For Desmond Green, a short turnaround is worth the effort for the chance to fight in front of a home crowd.
“The Predator” is coming off of a first-round TKO win over the newly-retired Ross Pearson, his first stoppage victory in the UFC. Just a month and a half later, he’ll step into the cage with UFC debutant Charles Jourdain at UFC Fight Night 152 in Rochester, New York on Saturday, May 18.
The Rochester native will be looking to feed off the energy of his hometown crowd in order to put together his first UFC winning streak.
Before his fight, Green talked to John Hyon Ko of The Body Lock about his evolution as a fighter, past issues with opponents and what it’s like to finally enjoy home-field advantage in the UFC.
Flipping the switch
Heading into his most recent fight against Pearson, Desmond Green owned a 2-3 record in the UFC. All five fights had gone to the judges’ scorecards, and while he felt he was a victim of home cooking for some of his losses, Green knew he had to change something.
His family, friends, and coaches at Hard Knocks 365 sensed that something was missing in his game, so in the six months between his fights with Mairbek Taisumov and Pearson, Green went to work, trying to find the missing piece.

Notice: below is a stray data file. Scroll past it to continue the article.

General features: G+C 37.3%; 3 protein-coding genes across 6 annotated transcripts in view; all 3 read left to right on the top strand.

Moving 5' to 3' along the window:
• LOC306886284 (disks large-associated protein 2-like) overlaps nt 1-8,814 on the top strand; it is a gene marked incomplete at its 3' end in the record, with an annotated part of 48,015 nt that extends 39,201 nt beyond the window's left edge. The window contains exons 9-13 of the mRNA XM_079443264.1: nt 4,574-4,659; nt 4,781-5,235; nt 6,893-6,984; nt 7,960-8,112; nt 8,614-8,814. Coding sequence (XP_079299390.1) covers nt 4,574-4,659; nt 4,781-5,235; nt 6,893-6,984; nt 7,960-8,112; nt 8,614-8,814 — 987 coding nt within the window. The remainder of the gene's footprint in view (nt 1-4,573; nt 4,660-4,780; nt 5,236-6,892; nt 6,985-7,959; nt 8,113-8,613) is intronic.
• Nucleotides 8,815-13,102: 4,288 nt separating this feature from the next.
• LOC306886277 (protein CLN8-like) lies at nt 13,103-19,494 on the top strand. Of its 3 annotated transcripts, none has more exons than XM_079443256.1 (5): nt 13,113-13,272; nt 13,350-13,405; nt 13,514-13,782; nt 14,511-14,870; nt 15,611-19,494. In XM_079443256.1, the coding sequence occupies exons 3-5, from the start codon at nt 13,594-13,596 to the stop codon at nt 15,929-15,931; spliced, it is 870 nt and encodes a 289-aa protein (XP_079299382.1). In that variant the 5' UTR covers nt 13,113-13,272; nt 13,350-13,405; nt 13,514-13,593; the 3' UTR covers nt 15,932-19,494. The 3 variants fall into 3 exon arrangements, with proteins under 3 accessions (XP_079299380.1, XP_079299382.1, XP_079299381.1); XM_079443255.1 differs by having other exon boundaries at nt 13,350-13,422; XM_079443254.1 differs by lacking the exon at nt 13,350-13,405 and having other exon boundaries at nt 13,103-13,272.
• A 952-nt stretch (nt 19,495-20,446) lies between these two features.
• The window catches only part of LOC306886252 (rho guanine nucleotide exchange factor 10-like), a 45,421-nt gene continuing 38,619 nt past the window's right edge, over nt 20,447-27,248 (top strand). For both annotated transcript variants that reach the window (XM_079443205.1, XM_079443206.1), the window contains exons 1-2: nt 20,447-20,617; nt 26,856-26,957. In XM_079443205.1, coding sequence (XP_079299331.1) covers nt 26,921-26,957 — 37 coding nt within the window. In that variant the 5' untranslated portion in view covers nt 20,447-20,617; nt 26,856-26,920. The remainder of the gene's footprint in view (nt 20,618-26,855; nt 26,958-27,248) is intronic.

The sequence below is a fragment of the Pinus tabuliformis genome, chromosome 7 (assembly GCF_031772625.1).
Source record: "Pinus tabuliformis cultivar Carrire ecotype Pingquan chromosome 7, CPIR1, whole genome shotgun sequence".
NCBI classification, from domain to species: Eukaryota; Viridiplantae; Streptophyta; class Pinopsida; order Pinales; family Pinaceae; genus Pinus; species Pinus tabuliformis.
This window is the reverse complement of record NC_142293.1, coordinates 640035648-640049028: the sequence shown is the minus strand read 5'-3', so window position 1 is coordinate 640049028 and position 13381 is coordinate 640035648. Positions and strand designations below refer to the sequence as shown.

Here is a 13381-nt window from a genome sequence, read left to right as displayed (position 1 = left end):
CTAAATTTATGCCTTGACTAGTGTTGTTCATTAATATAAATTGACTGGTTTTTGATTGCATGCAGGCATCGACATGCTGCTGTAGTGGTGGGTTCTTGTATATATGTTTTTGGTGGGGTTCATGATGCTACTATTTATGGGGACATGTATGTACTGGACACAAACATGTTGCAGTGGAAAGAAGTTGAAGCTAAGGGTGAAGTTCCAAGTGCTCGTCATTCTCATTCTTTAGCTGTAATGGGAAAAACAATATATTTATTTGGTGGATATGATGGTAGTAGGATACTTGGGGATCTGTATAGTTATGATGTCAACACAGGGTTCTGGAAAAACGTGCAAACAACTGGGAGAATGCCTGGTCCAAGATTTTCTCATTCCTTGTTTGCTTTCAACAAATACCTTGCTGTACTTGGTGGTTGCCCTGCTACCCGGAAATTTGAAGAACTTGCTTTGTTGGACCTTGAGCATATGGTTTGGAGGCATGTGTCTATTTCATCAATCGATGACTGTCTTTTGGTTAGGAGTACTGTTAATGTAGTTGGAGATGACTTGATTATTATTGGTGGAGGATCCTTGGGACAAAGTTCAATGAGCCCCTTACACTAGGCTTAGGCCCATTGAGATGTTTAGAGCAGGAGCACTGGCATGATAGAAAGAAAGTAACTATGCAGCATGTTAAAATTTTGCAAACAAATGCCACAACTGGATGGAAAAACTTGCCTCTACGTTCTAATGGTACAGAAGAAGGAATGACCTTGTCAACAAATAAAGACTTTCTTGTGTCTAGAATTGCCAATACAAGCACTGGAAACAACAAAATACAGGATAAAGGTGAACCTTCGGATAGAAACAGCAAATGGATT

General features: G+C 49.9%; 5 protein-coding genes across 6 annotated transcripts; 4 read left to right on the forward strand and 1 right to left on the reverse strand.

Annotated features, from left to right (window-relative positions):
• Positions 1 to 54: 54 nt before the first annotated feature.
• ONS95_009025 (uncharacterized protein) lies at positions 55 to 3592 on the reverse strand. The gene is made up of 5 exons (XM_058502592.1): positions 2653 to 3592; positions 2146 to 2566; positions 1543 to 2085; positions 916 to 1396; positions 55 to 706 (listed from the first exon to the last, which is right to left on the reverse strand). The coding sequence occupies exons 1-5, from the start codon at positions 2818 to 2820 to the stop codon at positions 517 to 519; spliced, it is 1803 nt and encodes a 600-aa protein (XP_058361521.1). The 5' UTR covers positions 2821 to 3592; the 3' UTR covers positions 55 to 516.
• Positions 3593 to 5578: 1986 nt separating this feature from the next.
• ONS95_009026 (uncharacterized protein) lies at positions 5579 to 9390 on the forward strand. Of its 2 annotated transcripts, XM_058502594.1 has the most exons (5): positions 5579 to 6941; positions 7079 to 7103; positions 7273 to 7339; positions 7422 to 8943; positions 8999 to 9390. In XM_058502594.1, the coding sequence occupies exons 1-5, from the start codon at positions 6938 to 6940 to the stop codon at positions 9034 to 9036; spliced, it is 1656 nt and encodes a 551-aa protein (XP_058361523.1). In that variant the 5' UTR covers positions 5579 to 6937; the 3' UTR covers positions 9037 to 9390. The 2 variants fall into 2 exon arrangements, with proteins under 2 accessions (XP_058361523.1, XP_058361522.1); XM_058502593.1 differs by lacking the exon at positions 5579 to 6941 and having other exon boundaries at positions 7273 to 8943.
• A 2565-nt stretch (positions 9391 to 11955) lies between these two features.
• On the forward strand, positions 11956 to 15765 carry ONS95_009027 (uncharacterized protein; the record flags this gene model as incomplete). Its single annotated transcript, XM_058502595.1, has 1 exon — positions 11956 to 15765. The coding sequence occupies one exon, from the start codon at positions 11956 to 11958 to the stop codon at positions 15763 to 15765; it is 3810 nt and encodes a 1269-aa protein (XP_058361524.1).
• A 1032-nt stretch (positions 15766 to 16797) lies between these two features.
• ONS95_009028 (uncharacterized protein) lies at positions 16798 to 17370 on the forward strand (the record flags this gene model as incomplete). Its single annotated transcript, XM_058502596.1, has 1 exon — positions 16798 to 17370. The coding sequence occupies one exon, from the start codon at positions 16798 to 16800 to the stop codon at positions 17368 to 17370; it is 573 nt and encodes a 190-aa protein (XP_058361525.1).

Somewhere along the way, he found “it.” While he can’t exactly describe what that factor was, Green felt a change in himself. He proved it, to himself and to the world, when he came out confident and stopped a veteran in one round.
“[The performance] was [an] accumulation of my past losses that [were] decisions out of the country and me just becoming more confident and just more of a fighter as a whole,” Green told The Body Lock.
Green believes that his win over Pearson could serve as a turning point for his career as he seeks title contention in the near future.
“You’re going to see very few decisions out of me from here on out,” Green said. “I learned how to flip that switch in there and, you know, just really let loose with all my tools.”
Desmond Green’s return home
Desmond Green’s quick finish made his short turnaround possible.
“I was so quick, and the shots were so precise and accurate,” Green said. “I didn’t take a lot of damage. I didn’t hurt myself at all.”
Green pleaded for a chance to get on the UFC’s card in Rochester. He even offered to fight for free in his post-fight speech in the cage, showing just how badly he yearned for the opportunity.
“If they would’ve said you’ve got to go up to welterweight, I would’ve did it, and if they said you’ve got to go down to featherweight, I would have did it,” Green said. “I just needed [to be] on this card.”
A few weeks later, he got his wish. He was booked to welcome Jourdain to the promotion.
“I’m always fighting in somebody else’s backyard. I’m always the underdog; I’m always coming in hostile territory,” Green said. “This will be the first time where I’m actually like at home, home.”
“The Predator” had a successful camp. He put in endless rounds of sparring in order to improve on his cardio, which he now says is “better than it’s ever been”.
Containing his excitement has been the biggest challenge he has faced leading up to Saturday.